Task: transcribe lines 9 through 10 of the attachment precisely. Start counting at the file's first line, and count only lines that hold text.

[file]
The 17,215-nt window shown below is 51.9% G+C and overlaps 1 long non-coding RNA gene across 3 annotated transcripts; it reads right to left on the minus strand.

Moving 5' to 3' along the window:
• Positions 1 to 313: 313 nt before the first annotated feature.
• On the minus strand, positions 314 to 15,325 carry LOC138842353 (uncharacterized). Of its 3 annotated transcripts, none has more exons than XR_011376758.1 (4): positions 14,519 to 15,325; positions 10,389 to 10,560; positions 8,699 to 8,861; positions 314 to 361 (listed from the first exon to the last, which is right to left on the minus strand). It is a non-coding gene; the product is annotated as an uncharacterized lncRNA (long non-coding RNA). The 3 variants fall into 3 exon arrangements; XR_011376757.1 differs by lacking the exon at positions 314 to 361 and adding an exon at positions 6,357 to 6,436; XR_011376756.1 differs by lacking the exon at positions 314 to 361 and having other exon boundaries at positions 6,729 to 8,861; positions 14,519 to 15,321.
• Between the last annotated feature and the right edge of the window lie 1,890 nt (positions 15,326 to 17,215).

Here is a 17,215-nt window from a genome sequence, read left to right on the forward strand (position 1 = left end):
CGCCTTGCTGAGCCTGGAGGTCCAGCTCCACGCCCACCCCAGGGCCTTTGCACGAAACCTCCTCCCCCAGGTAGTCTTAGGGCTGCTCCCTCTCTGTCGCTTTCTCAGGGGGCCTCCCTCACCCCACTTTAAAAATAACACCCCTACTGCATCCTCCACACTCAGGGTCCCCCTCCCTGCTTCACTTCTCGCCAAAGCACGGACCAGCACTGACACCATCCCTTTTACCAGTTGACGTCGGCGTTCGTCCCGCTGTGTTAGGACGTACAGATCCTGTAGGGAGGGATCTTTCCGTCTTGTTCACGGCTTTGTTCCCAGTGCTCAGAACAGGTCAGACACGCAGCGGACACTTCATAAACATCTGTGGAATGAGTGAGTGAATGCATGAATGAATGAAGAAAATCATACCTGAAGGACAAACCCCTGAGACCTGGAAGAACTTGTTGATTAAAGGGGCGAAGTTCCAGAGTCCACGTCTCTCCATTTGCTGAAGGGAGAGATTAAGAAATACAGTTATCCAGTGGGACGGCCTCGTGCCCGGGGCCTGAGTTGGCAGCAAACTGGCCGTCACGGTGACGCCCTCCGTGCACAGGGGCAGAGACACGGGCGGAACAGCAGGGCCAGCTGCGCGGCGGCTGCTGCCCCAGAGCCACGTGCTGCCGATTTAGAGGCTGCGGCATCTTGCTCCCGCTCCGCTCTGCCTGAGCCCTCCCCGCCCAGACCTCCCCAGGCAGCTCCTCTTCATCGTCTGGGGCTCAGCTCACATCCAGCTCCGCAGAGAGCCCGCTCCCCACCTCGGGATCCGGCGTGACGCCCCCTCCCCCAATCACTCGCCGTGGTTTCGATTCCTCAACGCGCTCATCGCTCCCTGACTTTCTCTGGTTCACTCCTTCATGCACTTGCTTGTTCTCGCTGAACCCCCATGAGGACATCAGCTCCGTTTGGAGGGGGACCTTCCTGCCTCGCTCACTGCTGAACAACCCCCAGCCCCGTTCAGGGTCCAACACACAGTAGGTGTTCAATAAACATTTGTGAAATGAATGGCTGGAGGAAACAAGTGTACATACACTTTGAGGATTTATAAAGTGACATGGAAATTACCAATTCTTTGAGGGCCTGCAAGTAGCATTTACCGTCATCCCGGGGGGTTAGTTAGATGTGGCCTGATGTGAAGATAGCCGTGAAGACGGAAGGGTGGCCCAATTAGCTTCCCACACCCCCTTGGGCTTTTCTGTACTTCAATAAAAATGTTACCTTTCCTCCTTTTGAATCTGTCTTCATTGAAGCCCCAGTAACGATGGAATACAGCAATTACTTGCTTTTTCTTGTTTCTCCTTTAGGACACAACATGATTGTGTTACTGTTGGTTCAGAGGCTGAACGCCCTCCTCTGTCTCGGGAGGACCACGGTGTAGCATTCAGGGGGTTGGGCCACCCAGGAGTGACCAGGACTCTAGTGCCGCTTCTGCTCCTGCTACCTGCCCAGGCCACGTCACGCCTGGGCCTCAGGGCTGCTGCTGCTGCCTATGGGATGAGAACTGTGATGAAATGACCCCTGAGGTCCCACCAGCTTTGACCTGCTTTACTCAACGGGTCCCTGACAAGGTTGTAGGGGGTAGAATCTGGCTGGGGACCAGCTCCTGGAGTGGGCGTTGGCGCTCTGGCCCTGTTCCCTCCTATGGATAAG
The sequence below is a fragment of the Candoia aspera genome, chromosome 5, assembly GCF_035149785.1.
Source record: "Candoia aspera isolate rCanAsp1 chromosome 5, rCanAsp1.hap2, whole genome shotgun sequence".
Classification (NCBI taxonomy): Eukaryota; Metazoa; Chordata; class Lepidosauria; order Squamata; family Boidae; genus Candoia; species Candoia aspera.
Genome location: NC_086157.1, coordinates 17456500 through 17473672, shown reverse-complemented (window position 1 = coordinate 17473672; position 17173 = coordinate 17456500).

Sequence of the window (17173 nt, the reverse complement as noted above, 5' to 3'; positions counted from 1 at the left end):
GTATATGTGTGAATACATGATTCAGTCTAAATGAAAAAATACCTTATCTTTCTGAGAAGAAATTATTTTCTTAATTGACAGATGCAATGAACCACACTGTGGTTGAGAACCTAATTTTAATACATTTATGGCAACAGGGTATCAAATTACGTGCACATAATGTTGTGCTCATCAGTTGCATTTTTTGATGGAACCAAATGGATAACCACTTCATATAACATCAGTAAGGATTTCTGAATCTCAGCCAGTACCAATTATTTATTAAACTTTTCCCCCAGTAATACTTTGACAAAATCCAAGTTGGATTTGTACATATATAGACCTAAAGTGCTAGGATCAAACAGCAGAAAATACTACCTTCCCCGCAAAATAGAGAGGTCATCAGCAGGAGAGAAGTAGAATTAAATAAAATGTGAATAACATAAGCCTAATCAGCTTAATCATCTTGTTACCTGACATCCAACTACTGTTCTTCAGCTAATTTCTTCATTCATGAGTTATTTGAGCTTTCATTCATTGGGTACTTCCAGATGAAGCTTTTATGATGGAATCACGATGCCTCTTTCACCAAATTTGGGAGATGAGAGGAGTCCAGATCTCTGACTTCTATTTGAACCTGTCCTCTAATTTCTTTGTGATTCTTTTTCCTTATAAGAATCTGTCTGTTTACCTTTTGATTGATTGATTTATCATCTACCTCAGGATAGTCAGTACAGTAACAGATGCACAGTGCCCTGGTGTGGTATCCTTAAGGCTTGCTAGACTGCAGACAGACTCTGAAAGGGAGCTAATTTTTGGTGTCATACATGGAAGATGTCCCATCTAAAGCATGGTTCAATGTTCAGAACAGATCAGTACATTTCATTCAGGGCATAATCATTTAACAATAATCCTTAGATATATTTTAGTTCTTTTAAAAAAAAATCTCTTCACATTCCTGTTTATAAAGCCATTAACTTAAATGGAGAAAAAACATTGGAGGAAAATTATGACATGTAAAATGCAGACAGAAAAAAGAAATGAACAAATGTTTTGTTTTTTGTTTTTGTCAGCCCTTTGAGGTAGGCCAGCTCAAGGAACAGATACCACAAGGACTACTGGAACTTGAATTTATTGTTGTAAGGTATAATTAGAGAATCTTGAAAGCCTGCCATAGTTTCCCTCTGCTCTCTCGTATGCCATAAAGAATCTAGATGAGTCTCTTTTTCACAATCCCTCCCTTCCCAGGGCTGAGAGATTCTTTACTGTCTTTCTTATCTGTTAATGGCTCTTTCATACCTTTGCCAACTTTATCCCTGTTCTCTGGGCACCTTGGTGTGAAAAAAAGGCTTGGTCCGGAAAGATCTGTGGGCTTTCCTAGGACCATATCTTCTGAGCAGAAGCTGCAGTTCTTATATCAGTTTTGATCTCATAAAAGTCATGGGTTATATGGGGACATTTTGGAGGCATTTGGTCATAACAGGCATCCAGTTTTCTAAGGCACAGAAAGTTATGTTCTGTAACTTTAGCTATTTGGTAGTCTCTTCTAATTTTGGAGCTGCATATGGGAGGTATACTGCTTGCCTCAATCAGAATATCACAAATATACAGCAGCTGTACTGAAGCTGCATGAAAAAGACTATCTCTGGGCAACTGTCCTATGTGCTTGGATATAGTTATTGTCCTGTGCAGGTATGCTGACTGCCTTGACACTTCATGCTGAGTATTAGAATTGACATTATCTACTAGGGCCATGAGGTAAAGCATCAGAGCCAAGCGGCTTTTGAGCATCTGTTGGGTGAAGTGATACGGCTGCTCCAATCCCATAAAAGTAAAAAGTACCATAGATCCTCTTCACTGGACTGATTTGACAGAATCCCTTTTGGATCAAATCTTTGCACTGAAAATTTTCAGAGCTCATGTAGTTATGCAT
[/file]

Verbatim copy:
Source record: "Candoia aspera isolate rCanAsp1 chromosome 5, rCanAsp1.hap2, whole genome shotgun sequence".
Classification (NCBI taxonomy): Eukaryota; Metazoa; Chordata; class Lepidosauria; order Squamata; family Boidae; genus Candoia; species Candoia aspera.